Kekal

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Kekal
Kekal2004germany.jpg
Kekal in concert at Alter Gasometer, Zwickau, Germany in 2004
Background information
Origin Jakarta, Indonesia
Genres Avant-garde metal, extreme metal, electronic, progressive metal, progressive rock
Years active 1995–present
Labels Whirlwind (current)
Fear Dark
THT
Open Grave
Clenchedfist
Associated acts Altera Enigma, Armageddon Holocaust, Doctor D, Excision, Inner Warfare, Mournphagy, Worldhate
Website kekal.org
Past members Jeff Arwadi
Azhar Levi Sianturi
Leo Setiawan
Harry
Newin Atmarumeksa (Newbabe)
Yeris

Kekal (sometimes stylized as KEKAL)[1] is a heavy metal and experimental band formed in 1995 in Jakarta, Indonesia. According to AllMusic, Kekal was one of the first heavy metal bands from Indonesia to make international inroads,[2] and according to sociologist of heavy metal, Keith Kahn-Harris, was one of the few extreme metal bands from Southeast Asia to ever make more than a minimal impression on the global scene.[3] Founded by two musicians known simply Yeris and Newbabe, the band underwent some shifts in lineup in its early years, but emerged with a consistent lineup of three key-members, guitarist/vocalist Jeff Arwadi, bassist Azhar Levi Sianturi, and guitarist Leo Setiawan. Frequently labeled as black metal, progressive metal, and avant-garde metal, Kekal plays a very diverse range of music styles within the frame of metal and rock, incorporating many other music genres such as ambient, electronic, jazz fusion, and progressive rock. Over the course of its career, Kekal has transitioned from a heavy metal-based style to a more experimental and electronic sound.

Throughout its entire career, the band has released nine full-length studio albums, two EPs, two compilation albums, two demo tapes, a split album with Slechtvalk, and several contributions to various collaborative albums, and in 2004 engaged in a successful European mini-tour. As of 12 August 2009, all key-members have officially left Kekal, but continue to contribute material. Though the band currently has no active members, former members of the band contributed to an eighth studio album entitled 8 which was officially released in 2010, and a ninth studio album entitled Autonomy, released in 2012.

History[edit]

Early years (formation to 2002)[edit]

The early history of Kekal started out in 1990, when 16-year-old musician Jeff Arwadi formed a self-styled "punkish thrash metal" band called Obliteration with some of his high school friends, but Jeff quit this group in 1991 to better learn guitar.[4][5] Kekal was officially formed on 15 August 1995, by two friends, simply named under pseudonyms Yeris and Newbabe (the latter revealed years later as Newin Atmarumeksa), as a more straightforward extreme metal band. The name Kekal was coined by Newbabe, and is Indonesian for 'Immortal' or 'Eternal'. The band was intended as a one time project, and recruited a vocalist known simply as "Harry" to help record a four-song demo tape. This demo began to circulate and caught the attention of future guitarist Leo, who had gained experience in a Metallica and Megadeth cover band.[6][7][8]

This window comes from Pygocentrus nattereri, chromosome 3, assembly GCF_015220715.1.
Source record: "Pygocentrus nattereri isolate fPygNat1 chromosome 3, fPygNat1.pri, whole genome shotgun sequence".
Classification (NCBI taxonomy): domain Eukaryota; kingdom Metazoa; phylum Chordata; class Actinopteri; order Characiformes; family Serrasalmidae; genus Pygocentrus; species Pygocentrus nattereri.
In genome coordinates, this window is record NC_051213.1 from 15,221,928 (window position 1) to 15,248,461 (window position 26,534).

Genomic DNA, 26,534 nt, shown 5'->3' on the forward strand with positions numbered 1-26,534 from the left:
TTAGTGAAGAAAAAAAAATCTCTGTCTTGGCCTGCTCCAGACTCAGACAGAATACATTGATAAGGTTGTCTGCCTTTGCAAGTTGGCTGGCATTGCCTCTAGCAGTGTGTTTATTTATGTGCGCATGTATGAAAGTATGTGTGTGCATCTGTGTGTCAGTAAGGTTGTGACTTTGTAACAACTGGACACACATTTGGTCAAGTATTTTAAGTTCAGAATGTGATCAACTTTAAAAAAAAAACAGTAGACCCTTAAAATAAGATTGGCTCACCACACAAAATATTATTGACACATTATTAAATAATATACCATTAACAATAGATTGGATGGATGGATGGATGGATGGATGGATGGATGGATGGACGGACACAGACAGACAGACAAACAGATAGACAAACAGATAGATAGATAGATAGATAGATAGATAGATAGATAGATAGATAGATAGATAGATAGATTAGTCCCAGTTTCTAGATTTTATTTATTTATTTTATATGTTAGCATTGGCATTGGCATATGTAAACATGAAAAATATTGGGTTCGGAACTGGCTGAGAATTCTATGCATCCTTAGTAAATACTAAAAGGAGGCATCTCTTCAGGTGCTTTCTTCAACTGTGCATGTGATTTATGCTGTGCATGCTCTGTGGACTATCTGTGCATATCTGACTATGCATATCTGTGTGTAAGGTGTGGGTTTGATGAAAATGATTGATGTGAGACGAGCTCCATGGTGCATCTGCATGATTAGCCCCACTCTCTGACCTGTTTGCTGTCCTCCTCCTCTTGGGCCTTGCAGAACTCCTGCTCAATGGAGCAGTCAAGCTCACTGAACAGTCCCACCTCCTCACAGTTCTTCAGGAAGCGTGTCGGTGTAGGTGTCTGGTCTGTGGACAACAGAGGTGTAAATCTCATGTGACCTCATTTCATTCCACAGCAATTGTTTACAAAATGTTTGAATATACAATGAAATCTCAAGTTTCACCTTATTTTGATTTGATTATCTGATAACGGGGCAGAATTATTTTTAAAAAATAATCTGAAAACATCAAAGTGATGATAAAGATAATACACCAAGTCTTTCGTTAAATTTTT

In June 1996, Azhar Sianturi joined Kekal and the band recorded its official demo, entitled Contra Spiritualia Nequitiae, using the songwriting and production talents of Jeff Arwadi, who was also a member of the group Inner Warfare. According to Jeff, the demo was recorded in his bedroom with only a Fostex X-28 4-track tape recorder and $2 karaoke microphone.[8] With the help of underground tape trading circles and local fanzines, the demo soon caught the attention of the metal scene outside Indonesia and Southeast Asia, and few record labels began offering deals. Later that year Leo Setiawan joined the band, and in April 1997 Kekal began to record its self-produced debut album, Beyond the Glimpse of Dreams, released in 1998. The album was licensed to and released by two record labels, allowing for Kekal to be known internationally, especially in the underground metal circles around Europe and North America. Harry left the band after this recording, and the remaining trio released Embrace the Dead the next year. Jeff has expressed disappointment with this album, both in the stylistic direction, which was intentionally designed to appeal to a more mainstream audience,[8] and in the recording sessions, which would inspire the title of the band's next album, The Painful Experience.[9] The following year the band contributed to a Living Sacrifice tribute album with a cover of that band's song "Mind Distant".[10] In October 2001, the band's third album, The Painful Experience, was released. Leo Setiawan left the band before the recording sessions and moved to Melbourne, Australia, but he was still listed on the album credits as a guitarist due to his contribution on the album's songwriting and general concept.[11] In 2002, the band was reduced to a duo, and collaborated with the Dutch band Slechtvalk to record a split album entitled Chaos & Warfare,[12] and also recorded a cover of "God Rest Ye Merry Gentlemen" for the compilation album Brutal Christmas: The Season in Chaos.[13]